The RBA held the official cash rate at 0.1 per cent on Tuesday, but the expiry of the central bank’s term funding facility (TFF) is expected to yield upwards pressure on longer-term fixed mortgage rates. Moreover, above-average lifts in investor lending are increasing the risk of regulatory response.
The RBA’s TFF expired last week, with $188 billion of the $209 billion taken up, and while the central bank is convinced this will support low borrowing costs until mid-2024, experts are questioning the bank’s rationale.
According to CoreLogic’s Tim Lawless, with the expiry of the TFF, lenders may be tempted to seek out alternative funding sources, which in turn exerts pressure on mortgage rates.
Moreover, Mr Lawless hinted that both the RBA and APRA could shortly place additional focus on investor credit growth, which has been rising at an above average rate over April and May based on RBA’s own financial aggregates.
ABS data, too, puts the growth of investor lending at 70 per cent over the six months to May, which is more than double the rate of owner-occupier credit growth.
Noting the RBA’s confidence in housing prices, as well as the positive flow-through to household wealth and spending, Mr Lawless is confident that the rate of growth in the investors’ share of loan approvals is increasing the risk of a regulatory response.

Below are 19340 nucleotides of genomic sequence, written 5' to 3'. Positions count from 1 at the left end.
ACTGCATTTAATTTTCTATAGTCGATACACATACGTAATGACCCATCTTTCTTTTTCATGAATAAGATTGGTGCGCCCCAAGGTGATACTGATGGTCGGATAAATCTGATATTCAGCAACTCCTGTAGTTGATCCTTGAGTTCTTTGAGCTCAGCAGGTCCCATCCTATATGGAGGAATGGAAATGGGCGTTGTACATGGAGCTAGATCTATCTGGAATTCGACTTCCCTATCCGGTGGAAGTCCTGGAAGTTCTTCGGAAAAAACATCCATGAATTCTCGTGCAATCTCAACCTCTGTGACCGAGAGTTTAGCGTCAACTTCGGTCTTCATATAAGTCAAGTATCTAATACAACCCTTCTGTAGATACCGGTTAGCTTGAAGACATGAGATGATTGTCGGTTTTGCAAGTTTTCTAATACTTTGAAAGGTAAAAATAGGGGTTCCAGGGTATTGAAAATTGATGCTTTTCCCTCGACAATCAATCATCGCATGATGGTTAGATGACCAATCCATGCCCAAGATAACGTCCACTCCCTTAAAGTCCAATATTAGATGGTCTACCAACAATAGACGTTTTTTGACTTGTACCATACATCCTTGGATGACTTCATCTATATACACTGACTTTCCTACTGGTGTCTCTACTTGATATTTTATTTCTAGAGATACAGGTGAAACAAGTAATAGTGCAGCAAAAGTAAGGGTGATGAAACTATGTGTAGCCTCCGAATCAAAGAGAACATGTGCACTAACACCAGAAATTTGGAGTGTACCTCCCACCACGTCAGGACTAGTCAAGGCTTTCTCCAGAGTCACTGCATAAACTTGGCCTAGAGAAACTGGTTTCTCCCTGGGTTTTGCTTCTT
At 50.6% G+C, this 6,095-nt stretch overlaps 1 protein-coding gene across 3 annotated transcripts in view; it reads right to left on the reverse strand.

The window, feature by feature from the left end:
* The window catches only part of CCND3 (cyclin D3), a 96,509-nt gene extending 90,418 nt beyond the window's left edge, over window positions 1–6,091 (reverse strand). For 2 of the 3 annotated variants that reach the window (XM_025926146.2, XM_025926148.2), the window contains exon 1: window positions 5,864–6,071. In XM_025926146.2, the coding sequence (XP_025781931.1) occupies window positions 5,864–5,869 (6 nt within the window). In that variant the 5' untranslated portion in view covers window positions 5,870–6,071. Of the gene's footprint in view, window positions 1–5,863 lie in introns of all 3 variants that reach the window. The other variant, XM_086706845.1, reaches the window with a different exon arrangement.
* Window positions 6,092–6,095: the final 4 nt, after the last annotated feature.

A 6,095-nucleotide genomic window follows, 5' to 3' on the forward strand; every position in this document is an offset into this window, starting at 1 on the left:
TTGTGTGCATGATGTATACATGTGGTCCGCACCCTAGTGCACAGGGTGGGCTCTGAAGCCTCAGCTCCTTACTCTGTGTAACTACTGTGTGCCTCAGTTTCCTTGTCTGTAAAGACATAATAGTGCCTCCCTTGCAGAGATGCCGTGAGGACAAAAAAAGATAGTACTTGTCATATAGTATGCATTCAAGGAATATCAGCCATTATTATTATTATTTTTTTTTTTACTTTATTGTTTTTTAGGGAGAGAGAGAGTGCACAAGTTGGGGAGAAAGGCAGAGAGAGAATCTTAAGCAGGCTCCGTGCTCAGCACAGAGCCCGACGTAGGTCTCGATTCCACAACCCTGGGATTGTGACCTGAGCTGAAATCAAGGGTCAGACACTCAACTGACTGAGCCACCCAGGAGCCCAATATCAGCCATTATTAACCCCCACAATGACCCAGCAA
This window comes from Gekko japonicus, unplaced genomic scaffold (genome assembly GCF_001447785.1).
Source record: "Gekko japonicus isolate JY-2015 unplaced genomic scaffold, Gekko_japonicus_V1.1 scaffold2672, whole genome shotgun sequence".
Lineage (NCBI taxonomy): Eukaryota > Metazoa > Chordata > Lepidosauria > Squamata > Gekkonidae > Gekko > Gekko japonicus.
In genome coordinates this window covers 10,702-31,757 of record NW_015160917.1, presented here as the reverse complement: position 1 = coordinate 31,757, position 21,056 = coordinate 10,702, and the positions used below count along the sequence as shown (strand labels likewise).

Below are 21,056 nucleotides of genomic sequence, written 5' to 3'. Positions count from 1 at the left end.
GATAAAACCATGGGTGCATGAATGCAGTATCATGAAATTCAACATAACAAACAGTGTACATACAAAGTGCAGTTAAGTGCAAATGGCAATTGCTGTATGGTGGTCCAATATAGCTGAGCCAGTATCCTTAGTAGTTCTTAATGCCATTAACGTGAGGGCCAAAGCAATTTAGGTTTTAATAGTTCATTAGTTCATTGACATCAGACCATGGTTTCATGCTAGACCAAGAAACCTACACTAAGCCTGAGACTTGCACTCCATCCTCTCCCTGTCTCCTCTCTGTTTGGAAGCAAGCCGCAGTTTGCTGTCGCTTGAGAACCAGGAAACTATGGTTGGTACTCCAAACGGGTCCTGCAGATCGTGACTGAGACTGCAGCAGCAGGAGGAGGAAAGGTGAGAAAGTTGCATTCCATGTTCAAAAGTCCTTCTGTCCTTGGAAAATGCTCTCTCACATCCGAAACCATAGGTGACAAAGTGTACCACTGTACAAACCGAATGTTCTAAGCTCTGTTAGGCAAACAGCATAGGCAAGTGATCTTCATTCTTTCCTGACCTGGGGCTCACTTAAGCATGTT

“With new lending to investors now rising at a substantially faster pace than for owner-occupiers, the RBA may be less comfortable with housing market conditions and the potential for financial instability relating to a lift in housing-related debt and a worsening dwelling value-to-income ratio,” Mr Lawless explained.
In his opinion, further COVID outbreaks and associated lockdowns aside, “the most significant headwind facing housing markets remain tighter credit policies and higher mortgage rates”.
And while neither of these events look to be imminent at the moment, a growing number of private sector commentators are forecasting the cash rate will lift earlier than this, potentially as early as late 2022.
“From a credit policy perspective, a more substantial rise in investor activity, a further rise in household debt or any material slip in lending standards could be the trigger for tighter credit policies,” he explained.
In the meantime, he alerted to the high likelihood that activity will taper off as affordability constraints and higher supply impact the market.
“If credit tightening policies are implemented, or interest rates shift higher, there will be a potentially sharper slowdown,” Mr Lawless said.
According to CoreLogic, national home values rose 1.9 per cent in June, taking annual growth to 13.5 per cent for the financial year.
Although the rate of growth has eased a little from the recent peak in March, growth conditions remain broad-based, with the large majority of regions around the country recording higher housing prices.
A house refers to a building or property used as living quarters or an individual’s place of permanent or temporary residence.